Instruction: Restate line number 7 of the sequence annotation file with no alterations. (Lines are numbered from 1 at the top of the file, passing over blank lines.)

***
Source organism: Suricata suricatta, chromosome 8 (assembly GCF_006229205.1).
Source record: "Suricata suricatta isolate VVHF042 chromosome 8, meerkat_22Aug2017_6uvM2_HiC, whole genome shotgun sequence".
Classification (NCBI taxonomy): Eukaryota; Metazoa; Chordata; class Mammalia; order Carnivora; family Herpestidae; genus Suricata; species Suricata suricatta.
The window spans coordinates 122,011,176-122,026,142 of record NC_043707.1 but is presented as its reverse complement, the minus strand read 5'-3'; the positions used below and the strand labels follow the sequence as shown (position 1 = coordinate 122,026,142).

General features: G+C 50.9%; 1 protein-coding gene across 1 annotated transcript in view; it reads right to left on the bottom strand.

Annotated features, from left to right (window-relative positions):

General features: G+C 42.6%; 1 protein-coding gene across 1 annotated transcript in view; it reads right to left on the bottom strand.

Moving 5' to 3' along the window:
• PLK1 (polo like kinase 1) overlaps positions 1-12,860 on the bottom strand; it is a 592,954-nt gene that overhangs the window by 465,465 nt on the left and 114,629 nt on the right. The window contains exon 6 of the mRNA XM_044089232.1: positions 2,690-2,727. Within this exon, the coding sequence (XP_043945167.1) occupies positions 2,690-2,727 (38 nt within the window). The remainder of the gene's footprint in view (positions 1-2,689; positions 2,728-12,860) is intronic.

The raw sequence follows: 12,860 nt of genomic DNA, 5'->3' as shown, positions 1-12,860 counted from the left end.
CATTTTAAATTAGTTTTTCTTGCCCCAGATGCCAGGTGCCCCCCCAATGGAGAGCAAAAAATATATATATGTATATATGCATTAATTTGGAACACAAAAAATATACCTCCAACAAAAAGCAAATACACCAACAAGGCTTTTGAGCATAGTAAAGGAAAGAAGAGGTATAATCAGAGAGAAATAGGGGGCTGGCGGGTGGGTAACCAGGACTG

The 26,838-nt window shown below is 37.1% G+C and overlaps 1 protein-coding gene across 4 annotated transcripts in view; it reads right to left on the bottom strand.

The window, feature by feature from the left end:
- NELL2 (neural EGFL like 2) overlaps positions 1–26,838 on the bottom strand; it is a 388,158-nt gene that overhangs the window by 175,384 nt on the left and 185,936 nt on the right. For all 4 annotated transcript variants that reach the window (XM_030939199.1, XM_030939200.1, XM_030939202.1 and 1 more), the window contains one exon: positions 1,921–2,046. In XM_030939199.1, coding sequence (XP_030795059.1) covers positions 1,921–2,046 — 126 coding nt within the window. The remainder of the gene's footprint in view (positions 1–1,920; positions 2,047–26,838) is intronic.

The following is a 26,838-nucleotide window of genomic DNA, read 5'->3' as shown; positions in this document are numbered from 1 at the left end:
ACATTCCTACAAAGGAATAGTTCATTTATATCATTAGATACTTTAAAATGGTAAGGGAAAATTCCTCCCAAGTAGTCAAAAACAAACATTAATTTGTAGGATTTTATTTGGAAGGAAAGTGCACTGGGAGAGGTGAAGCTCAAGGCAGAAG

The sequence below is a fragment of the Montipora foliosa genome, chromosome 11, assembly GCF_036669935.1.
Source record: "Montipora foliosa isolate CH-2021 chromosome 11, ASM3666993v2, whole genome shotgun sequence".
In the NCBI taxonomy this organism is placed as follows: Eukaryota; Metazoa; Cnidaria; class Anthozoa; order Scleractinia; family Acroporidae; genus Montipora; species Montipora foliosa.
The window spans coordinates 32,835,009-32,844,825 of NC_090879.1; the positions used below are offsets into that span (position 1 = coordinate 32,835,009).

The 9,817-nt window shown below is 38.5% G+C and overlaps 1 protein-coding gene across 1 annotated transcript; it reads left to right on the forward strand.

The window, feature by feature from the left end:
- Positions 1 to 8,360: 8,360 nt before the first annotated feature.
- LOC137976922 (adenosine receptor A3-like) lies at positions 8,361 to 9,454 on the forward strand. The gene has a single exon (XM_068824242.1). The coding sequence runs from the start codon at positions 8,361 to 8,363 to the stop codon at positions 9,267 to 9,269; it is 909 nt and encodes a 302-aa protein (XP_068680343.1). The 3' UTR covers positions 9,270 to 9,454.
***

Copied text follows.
General features: G+C 42.6%; 1 protein-coding gene across 1 annotated transcript in view; it reads right to left on the bottom strand.